3 out of 4 stars
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The possibility of someone finding Spanish gold on Vancouver Island fired my imagination into reading Westcoast Bounty by Ian Kent. Typical treasure-hunt stories take place in the Caribbean, so this was likely to be an unusual account in the history of British Columbia.
By 1699, the Spanish were very comfortable navigating the western coast of Mexico and their territories farther north of California. Like all the imperialists of the time, the Conquistadors wanted to find the most expeditious route from the Pacific to the Atlantic. They mined gold in Peru and silver in Mexico. They then had to transport it overland through Panama to the Atlantic and reload it onto a galleon bound for Spain. Their navigators searched for the Straits of Anian, referred to today as the Northwest Passage. Any man who discovered this more direct sea route back to the Old World would reap enormous rewards for his discovery. Inevitably, one such attempt to return the New World wealth to the Spanish government resulted in a shipwreck.
The wreck was hidden for one hundred fifty years. Then, in a prequel to Westcoast Bounty, author Ian Kent has Maggie Cameron Manson, a pioneer mother of two from an impoverished village in Scotland, discover the booty in her search for her missing husband. Our story, book two in a three-part series, begins with Maggie’s great-great-grandson discovering a journal with enough references to the fortune to prompt an expedition to locate the cache.
Jack Manson is developing his family’s land on the coast when his backhoe operator uncovers an old foundation. There is an aged leather-bound notebook wedged between two of the fireplace stones. The government requires that any potentially significant archeological find must be researched in place. Consequently, while the scientists excavate the find, Jack’s project is brought to an abrupt halt. Jack’s friend, David Malcolm, a museum director, realizes that the journal is a Manson family heirloom. He provides Jack with legible photographs of the entries. Somehow, the information is leaked to a Hong Kong businessman with some very questionable associates. Jack’s adventures are sure to be riddled with risks. Will the rewards be worth it?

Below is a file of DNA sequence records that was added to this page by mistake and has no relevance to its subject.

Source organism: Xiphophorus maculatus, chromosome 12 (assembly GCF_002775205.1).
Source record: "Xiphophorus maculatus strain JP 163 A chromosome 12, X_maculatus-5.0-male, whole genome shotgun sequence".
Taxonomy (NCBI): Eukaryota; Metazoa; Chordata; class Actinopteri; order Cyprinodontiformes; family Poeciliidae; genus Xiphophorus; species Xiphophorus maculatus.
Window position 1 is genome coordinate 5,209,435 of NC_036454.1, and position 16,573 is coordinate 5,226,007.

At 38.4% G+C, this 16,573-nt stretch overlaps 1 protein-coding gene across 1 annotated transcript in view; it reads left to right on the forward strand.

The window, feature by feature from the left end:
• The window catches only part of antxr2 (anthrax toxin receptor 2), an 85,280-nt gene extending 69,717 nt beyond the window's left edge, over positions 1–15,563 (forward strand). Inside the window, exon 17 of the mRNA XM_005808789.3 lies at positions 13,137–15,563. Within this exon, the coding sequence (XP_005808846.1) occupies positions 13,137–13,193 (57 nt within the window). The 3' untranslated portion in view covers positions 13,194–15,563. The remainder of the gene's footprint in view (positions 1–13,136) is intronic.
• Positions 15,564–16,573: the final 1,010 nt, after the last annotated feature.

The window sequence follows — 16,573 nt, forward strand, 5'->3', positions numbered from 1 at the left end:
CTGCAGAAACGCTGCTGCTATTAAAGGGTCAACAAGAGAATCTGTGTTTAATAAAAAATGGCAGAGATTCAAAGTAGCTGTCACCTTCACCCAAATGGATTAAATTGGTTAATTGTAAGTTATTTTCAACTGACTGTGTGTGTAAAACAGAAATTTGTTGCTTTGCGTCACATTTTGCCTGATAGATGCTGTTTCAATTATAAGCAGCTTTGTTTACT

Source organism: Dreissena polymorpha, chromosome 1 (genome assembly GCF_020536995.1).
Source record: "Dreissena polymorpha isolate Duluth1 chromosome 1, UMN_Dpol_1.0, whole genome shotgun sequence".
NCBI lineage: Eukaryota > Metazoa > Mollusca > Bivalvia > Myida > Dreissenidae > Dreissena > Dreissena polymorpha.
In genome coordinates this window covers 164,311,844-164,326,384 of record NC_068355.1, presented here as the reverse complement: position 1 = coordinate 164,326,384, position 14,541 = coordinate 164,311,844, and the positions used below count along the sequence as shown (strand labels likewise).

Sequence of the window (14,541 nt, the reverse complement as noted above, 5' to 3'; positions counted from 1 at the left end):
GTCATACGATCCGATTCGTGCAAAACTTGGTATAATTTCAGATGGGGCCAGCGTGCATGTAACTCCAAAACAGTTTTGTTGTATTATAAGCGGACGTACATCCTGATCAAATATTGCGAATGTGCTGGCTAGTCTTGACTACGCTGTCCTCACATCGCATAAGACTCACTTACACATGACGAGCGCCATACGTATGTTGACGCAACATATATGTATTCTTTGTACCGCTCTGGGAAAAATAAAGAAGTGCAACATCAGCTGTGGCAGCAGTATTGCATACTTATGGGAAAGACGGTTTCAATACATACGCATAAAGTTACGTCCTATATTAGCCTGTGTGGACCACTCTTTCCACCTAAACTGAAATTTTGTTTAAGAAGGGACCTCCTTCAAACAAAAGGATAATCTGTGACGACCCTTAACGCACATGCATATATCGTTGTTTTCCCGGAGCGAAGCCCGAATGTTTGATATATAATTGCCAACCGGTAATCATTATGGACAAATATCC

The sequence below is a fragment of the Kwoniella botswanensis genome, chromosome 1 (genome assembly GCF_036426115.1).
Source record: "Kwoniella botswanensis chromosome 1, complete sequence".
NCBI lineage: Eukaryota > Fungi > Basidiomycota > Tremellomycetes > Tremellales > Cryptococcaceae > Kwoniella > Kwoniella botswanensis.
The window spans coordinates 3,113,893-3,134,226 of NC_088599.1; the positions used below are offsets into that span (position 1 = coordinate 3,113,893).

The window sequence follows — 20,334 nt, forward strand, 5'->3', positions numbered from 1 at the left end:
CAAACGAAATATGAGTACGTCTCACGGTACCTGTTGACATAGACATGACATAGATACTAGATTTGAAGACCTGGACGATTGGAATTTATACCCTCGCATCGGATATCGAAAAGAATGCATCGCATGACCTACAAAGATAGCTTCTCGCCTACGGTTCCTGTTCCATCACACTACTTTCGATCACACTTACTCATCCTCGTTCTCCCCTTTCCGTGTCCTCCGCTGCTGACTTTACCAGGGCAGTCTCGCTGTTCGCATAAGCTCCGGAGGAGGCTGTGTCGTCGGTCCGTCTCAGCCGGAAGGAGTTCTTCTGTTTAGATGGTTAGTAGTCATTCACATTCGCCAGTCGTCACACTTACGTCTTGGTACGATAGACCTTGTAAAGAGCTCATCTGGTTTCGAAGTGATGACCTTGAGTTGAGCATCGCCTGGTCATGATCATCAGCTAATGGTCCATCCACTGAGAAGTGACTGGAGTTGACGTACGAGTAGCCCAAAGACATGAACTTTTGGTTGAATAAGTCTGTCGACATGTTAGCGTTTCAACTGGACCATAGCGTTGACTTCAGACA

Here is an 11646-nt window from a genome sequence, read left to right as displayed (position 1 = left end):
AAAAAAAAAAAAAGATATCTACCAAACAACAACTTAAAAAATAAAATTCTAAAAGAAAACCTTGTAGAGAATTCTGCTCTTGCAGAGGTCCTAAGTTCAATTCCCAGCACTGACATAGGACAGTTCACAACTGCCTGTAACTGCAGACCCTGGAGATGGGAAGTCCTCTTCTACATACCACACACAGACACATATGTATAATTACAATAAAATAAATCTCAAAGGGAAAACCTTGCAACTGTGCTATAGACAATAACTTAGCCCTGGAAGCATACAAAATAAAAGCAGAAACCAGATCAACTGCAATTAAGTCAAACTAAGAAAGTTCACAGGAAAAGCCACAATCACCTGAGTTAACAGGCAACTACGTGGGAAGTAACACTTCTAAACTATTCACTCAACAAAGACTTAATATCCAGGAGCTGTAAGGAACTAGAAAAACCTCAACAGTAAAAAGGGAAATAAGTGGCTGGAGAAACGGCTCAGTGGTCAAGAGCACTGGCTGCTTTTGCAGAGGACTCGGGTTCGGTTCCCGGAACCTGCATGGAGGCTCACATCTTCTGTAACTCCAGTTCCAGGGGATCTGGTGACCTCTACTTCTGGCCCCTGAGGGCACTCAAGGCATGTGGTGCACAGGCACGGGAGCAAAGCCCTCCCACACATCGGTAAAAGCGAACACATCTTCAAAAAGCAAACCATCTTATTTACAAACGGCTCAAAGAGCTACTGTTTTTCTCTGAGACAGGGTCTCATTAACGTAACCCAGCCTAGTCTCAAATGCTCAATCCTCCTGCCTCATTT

Although the book defies logic at times, and some characters act in ways that stretch credibility, Westcoast Bounty is an enjoyable adventure. This book describes advanced photographic techniques used to clarify the three-hundred-year-old relic and does a fair job of convincing the reader that there may actually have been a wreck of the type described. I liked that the author brought the sciences of archeology to life. Although Jack and his friends were amateurs, they had a lot of expert help. As good citizens, they paused their expensive land development with a minimum of grumbling. In return, the museum responded by throwing its weight behind the group’s search for a lost galleon. A veritable fortune in drones, hi-def cameras, aerial surveillance, zodiac watercraft, and scuba gear was required. As unlikely as this is, it did make good fiction.
The author uses several devices to bring information from the first book into his narrative. In one place, Jack’s grandfather reveals family legends from his own grandfather. In another, the native council retells a tribal memory. Bits and pieces of the previous book are woven into the research of the museum society and the readings of old nautical logs. I appreciated this, as it made it unnecessary to read the first book. What I did not like were the endless preparations, the redundant conversations summarizing previous chapters, and the slightly stilted conversations. I was uncomfortable with the locale that the writer was using. A little more description of the area would have helped readers, like me, who are not Canadian.
There are some violent scenes in the book. They are well written without being too graphic and added some action to the academia. There is a little romance in the book as Jack reunites with an old flame, which did not do much to spice up the plot. The hint of sex between Jack and his girlfriend is almost an afterthought. There is a sense that the book was professionally edited, but it needs another round. Most mistakes were simple missed words or dropped defining articles. By far the most distracting mistakes were the missing direct address commas. The errors were frequent enough to withhold one star, making my rating three out of four stars. For all the adventure story readers who love a lost treasure tale, this one is a good read. Oh, and don’t forget, there is a third in the series. Happy hunting!
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